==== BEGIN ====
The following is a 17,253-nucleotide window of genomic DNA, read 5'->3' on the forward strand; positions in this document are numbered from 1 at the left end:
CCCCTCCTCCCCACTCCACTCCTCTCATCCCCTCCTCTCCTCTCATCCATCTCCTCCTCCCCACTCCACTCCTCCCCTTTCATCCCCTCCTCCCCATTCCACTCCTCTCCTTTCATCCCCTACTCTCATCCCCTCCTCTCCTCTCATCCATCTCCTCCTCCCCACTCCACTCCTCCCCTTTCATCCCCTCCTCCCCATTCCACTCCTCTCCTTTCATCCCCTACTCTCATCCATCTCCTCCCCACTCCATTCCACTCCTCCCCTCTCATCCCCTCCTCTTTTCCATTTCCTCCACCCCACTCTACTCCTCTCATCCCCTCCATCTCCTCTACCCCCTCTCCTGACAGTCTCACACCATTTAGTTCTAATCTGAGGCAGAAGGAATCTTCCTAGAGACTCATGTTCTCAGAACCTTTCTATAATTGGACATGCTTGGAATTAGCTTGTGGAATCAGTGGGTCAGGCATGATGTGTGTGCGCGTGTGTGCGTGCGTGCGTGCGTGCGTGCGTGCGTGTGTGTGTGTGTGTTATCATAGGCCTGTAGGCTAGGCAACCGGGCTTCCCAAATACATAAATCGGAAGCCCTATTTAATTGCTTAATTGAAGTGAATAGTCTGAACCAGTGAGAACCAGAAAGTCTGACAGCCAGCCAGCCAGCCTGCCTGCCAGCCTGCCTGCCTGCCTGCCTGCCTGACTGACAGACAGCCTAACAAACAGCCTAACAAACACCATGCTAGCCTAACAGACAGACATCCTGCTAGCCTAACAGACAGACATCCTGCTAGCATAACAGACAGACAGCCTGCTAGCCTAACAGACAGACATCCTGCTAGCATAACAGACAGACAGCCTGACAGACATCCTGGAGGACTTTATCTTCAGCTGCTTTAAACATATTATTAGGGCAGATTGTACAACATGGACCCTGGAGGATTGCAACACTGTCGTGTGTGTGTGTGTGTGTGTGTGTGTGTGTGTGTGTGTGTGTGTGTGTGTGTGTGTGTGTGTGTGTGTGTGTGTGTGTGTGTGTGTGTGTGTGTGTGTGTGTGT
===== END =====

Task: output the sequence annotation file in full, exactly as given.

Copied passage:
The following is a 17,253-nucleotide window of genomic DNA, read 5'->3' on the forward strand; positions in this document are numbered from 1 at the left end:
CCCCTCCTCCCCACTCCACTCCTCTCATCCCCTCCTCTCCTCTCATCCATCTCCTCCTCCCCACTCCACTCCTCCCCTTTCATCCCCTCCTCCCCATTCCACTCCTCTCCTTTCATCCCCTACTCTCATCCCCTCCTCTCCTCTCATCCATCTCCTCCTCCCCACTCCACTCCTCCCCTTTCATCCCCTCCTCCCCATTCCACTCCTCTCCTTTCATCCCCTACTCTCATCCATCTCCTCCCCACTCCATTCCACTCCTCCCCTCTCATCCCCTCCTCTTTTCCATTTCCTCCACCCCACTCTACTCCTCTCATCCCCTCCATCTCCTCTACCCCCTCTCCTGACAGTCTCACACCATTTAGTTCTAATCTGAGGCAGAAGGAATCTTCCTAGAGACTCATGTTCTCAGAACCTTTCTATAATTGGACATGCTTGGAATTAGCTTGTGGAATCAGTGGGTCAGGCATGATGTGTGTGCGCGTGTGTGCGTGCGTGCGTGCGTGCGTGCGTGCGTGTGTGTGTGTGTGTTATCATAGGCCTGTAGGCTAGGCAACCGGGCTTCCCAAATACATAAATCGGAAGCCCTATTTAATTGCTTAATTGAAGTGAATAGTCTGAACCAGTGAGAACCAGAAAGTCTGACAGCCAGCCAGCCAGCCTGCCTGCCAGCCTGCCTGCCTGCCTGCCTGCCTGACTGACAGACAGCCTAACAAACAGCCTAACAAACACCATGCTAGCCTAACAGACAGACATCCTGCTAGCCTAACAGACAGACATCCTGCTAGCATAACAGACAGACAGCCTGCTAGCCTAACAGACAGACATCCTGCTAGCATAACAGACAGACAGCCTGACAGACATCCTGGAGGACTTTATCTTCAGCTGCTTTAAACATATTATTAGGGCAGATTGTACAACATGGACCCTGGAGGATTGCAACACTGTCGTGTGTGTGTGTGTGTGTGTGTGTGTGTGTGTGTGTGTGTGTGTGTGTGTGTGTGTGTGTGTGTGTGTGTGTGTGTGTGTGTGTGTGTGTGTGTGTGTGTGTGT